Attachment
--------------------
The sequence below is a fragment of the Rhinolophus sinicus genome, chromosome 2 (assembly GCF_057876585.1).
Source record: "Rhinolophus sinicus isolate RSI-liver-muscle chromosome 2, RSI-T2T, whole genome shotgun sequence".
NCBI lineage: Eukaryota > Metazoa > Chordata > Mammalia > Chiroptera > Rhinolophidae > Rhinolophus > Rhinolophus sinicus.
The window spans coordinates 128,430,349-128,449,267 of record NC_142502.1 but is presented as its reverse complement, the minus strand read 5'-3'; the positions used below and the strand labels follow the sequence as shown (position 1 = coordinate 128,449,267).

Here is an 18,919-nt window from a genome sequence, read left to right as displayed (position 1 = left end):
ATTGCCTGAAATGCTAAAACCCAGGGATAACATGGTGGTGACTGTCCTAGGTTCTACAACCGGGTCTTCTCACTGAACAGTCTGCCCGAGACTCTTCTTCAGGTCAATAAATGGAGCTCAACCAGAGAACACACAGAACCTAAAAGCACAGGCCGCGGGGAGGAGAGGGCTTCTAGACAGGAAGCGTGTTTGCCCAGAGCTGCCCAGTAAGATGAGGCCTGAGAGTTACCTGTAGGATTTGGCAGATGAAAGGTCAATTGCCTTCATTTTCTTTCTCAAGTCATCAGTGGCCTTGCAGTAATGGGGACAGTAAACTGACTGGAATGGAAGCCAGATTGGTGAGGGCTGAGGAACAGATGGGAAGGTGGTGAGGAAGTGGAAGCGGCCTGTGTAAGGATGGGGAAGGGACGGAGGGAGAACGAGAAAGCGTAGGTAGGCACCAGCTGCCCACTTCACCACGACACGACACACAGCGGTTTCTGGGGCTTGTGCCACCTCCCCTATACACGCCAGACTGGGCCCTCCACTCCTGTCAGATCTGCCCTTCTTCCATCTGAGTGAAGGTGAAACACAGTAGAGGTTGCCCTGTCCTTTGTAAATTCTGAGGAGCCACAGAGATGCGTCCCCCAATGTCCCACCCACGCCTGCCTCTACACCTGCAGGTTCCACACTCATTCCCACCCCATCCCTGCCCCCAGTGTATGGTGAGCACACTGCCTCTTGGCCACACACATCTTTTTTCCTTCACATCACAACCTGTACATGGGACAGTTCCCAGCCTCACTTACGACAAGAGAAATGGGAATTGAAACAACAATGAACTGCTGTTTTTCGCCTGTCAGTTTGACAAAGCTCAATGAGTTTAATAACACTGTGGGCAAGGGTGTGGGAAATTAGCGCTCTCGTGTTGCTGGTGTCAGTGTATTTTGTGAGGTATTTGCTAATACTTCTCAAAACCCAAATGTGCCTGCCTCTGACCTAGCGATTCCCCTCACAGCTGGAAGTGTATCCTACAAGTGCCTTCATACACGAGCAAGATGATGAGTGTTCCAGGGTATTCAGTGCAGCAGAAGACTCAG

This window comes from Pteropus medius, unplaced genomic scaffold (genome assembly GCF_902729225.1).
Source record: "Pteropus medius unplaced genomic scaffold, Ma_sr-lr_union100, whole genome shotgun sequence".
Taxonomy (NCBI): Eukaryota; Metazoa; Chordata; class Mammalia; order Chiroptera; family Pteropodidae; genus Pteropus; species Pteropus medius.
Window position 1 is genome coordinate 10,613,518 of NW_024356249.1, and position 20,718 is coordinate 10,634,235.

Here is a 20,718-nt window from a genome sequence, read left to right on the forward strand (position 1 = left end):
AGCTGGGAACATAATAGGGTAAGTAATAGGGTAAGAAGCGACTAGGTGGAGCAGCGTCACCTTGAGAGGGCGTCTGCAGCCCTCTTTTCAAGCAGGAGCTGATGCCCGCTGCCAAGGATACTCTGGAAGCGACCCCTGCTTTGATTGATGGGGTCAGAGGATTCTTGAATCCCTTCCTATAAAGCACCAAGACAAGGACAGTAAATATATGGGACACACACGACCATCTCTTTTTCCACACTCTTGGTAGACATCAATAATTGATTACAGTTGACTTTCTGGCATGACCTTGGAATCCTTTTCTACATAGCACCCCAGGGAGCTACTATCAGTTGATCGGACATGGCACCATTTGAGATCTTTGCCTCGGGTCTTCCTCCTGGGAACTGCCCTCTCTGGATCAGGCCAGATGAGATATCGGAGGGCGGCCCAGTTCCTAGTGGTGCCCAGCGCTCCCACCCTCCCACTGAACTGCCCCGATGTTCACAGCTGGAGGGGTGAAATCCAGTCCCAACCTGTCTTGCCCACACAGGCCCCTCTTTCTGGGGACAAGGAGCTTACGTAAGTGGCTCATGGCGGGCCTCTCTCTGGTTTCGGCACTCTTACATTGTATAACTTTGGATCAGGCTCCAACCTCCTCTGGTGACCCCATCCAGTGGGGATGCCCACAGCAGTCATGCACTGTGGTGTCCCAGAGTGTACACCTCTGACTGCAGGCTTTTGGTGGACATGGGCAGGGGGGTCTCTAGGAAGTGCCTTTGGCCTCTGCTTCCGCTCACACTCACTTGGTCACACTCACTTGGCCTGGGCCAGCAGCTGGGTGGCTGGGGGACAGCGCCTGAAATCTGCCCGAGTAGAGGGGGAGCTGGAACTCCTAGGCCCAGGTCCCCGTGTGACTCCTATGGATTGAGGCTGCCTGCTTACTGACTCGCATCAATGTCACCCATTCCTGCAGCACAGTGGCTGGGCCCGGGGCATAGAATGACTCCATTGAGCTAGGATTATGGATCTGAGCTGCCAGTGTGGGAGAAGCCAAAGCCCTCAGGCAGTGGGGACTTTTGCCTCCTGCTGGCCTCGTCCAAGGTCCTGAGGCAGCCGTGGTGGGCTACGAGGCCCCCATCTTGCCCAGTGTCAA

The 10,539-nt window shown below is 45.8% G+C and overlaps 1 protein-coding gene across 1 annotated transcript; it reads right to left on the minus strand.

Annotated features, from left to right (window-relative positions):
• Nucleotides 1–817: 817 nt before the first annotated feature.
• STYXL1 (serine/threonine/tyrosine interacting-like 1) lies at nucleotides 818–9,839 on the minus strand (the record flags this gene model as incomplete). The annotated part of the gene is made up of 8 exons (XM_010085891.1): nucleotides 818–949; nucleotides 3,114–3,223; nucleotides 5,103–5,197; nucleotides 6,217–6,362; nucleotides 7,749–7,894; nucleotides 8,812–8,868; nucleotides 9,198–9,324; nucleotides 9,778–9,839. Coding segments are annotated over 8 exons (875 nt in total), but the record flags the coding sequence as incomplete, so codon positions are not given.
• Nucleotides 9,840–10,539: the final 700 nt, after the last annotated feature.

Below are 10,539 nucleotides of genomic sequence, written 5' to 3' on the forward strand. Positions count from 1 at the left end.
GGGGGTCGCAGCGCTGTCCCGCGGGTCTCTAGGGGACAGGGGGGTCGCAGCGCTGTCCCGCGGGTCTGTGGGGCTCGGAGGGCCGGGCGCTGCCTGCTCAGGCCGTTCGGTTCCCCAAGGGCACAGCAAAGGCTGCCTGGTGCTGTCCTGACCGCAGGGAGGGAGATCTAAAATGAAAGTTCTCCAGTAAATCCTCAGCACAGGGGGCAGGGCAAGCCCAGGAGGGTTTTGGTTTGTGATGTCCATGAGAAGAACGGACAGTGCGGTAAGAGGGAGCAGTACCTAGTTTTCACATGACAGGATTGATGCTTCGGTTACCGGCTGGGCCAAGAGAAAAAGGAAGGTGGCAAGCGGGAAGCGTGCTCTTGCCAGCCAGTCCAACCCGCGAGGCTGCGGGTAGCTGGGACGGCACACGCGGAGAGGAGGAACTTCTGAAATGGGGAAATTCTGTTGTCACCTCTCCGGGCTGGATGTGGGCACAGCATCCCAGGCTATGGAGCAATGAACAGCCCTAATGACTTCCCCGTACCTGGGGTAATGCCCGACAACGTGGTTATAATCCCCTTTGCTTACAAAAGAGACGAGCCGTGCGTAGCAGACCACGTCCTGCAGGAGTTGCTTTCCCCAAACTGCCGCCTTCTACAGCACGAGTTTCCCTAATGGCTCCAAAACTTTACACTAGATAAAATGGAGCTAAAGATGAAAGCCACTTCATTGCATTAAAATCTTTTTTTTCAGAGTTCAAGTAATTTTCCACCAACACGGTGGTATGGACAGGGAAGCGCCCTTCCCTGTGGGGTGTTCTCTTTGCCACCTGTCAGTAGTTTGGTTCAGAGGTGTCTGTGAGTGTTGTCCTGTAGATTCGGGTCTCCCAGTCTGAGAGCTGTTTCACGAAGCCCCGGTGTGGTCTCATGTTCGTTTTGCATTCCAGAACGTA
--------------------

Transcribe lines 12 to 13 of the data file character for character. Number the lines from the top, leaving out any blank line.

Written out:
AGCTGGGAACATAATAGGGTAAGTAATAGGGTAAGAAGCGACTAGGTGGAGCAGCGTCACCTTGAGAGGGCGTCTGCAGCCCTCTTTTCAAGCAGGAGCTGATGCCCGCTGCCAAGGATACTCTGGAAGCGACCCCTGCTTTGATTGATGGGGTCAGAGGATTCTTGAATCCCTTCCTATAAAGCACCAAGACAAGGACAGTAAATATATGGGACACACACGACCATCTCTTTTTCCACACTCTTGGTAGACATCAATAATTGATTACAGTTGACTTTCTGGCATGACCTTGGAATCCTTTTCTACATAGCACCCCAGGGAGCTACTATCAGTTGATCGGACATGGCACCATTTGAGATCTTTGCCTCGGGTCTTCCTCCTGGGAACTGCCCTCTCTGGATCAGGCCAGATGAGATATCGGAGGGCGGCCCAGTTCCTAGTGGTGCCCAGCGCTCCCACCCTCCCACTGAACTGCCCCGATGTTCACAGCTGGAGGGGTGAAATCCAGTCCCAACCTGTCTTGCCCACACAGGCCCCTCTTTCTGGGGACAAGGAGCTTACGTAAGTGGCTCATGGCGGGCCTCTCTCTGGTTTCGGCACTCTTACATTGTATAACTTTGGATCAGGCTCCAACCTCCTCTGGTGACCCCATCCAGTGGGGATGCCCACAGCAGTCATGCACTGTGGTGTCCCAGAGTGTACACCTCTGACTGCAGGCTTTTGGTGGACATGGGCAGGGGGGTCTCTAGGAAGTGCCTTTGGCCTCTGCTTCCGCTCACACTCACTTGGTCACACTCACTTGGCCTGGGCCAGCAGCTGGGTGGCTGGGGGACAGCGCCTGAAATCTGCCCGAGTAGAGGGGGAGCTGGAACTCCTAGGCCCAGGTCCCCGTGTGACTCCTATGGATTGAGGCTGCCTGCTTACTGACTCGCATCAATGTCACCCATTCCTGCAGCACAGTGGCTGGGCCCGGGGCATAGAATGACTCCATTGAGCTAGGATTATGGATCTGAGCTGCCAGTGTGGGAGAAGCCAAAGCCCTCAGGCAGTGGGGACTTTTGCCTCCTGCTGGCCTCGTCCAAGGTCCTGAGGCAGCCGTGGTGGGCTACGAGGCCCCCATCTTGCCCAGTGTCAA

The 10,539-nt window shown below is 45.8% G+C and overlaps 1 protein-coding gene across 1 annotated transcript; it reads right to left on the minus strand.